Wednesday, April 25, 2007

Q.E.D. The W, Rove And Co. Are Equally Guilty Of Playing Politcs With Our Troops In Iraq, Trotting Out The Surrender Monkey Claims

There is no such thing as being a little bit pregnant, now is there? But we are not talkin about and abortion when it comes to Iraq and introducing a time line to get out.

It's always black and white for the W, Rove and Co and if that doesn't worry you, I don't know what will. Things are much more complicated than simply stating there is only one way to extinquish the Iraq Conflagration.

Springsteen's tune sticks with me here - "Bobby said he'd pull out Bobby stayed in
Janey had a baby wasn't any sin

The W, Rove and Co has their backs up against the wall here with no other options on the table than to veto any kind of funding for the troops in Iraq. Shameful that they are playing politics with the troops, but here they go again.

This is just what I was talking about in the prior post. Have a look:
Q I'd like to ask you about the level of political discourse about Iraq. The Vice President and President are accusing the Democrats of being defeatist, they're talking about surrender dates. Senator Reid comes back and calls the Vice President an attack dog. What happened to the thought that there was going to be an elevated debate; they were going to be more high minded, not as mean spirited?

MS. PERINO: Well, I think that what happens in Washington at times of high drama and passion on both sides of the aisle, and on both sides of Pennsylvania Avenue, that there are times when you're trying to make your substantive point, that the rhetoric can sometimes lead you to say things that you might not otherwise say in a one-on-one conversation.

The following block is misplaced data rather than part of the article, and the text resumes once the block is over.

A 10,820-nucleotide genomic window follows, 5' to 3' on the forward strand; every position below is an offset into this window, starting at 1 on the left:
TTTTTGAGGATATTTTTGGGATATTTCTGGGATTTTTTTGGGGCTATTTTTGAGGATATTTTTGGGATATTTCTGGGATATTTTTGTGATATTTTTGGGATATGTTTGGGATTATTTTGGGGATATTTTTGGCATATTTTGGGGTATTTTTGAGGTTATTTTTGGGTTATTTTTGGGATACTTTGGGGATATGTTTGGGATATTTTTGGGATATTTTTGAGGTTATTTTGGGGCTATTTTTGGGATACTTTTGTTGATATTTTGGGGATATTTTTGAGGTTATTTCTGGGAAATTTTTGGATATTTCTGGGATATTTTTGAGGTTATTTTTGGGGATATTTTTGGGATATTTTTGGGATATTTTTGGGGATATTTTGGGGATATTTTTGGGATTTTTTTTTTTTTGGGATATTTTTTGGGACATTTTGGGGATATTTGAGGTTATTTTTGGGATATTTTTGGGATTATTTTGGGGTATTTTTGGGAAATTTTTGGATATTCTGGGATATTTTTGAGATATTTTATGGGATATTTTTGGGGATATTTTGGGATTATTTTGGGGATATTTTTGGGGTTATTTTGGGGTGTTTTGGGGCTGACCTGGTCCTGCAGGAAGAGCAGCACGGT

I do think that when talking about a surrender date, it is very descriptive of what we believe is in the legislation. It says, you must leave on this day, and we think that that tells the enemy that they've won and that we've surrendered. And I think that's a good way to explain it to the American people.

Q Well, and you say that you're not questioning their patriotism, but by calling them defeatist and talking about surrender, you don't think that that gets close to that line of not --

MS. PERINO: I think that what we have done is argued on the merits and on the substance of our arguments. And I don't know if that's always been the case on the other side. I grant you that I think that tension is high, because the stakes are high. And we feel very strongly that leaving before the job is done is turning over the victory to the enemy. And this is an enemy that, as the President has said many times, people need to understand is not only vying for control of Iraq, is a sworn enemy of the United States being helped by other sworn enemies of the United States, and that we ought to take this very seriously.

Q But don't you think that words matter? I mean, doesn't that suggest --

MS. PERINO: I certainly think --

Q -- "helping the enemy" -- doesn't "helping the enemy" suggest some kind of lack of patriotism?